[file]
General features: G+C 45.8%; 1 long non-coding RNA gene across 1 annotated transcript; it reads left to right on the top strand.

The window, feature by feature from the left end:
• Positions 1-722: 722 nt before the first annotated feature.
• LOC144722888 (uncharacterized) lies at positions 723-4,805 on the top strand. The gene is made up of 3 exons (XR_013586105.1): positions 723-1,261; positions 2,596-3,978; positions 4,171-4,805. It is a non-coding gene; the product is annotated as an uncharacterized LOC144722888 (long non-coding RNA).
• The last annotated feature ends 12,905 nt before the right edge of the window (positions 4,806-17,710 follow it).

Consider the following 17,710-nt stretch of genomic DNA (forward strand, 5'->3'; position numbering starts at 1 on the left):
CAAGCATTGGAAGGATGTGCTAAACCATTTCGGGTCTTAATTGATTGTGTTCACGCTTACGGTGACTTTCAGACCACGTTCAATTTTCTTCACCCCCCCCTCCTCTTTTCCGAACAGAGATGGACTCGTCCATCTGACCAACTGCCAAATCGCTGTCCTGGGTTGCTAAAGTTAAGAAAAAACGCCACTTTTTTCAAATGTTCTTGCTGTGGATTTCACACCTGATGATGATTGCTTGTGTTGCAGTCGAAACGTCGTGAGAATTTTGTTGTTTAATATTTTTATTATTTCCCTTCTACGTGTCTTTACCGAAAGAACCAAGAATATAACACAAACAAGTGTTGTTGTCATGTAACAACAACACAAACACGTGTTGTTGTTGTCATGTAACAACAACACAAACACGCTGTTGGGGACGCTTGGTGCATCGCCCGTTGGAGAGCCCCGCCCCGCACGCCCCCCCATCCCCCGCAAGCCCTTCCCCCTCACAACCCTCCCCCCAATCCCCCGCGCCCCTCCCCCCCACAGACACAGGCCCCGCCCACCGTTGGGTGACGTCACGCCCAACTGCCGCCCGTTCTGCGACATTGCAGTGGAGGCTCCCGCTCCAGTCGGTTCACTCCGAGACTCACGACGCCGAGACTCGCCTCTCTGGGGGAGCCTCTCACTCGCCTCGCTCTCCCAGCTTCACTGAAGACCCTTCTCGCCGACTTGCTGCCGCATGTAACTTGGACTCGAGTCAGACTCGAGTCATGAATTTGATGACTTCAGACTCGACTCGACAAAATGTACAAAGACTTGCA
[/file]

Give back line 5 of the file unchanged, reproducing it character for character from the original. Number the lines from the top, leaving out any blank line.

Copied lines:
• The last annotated feature ends 12,905 nt before the right edge of the window (positions 4,806-17,710 follow it).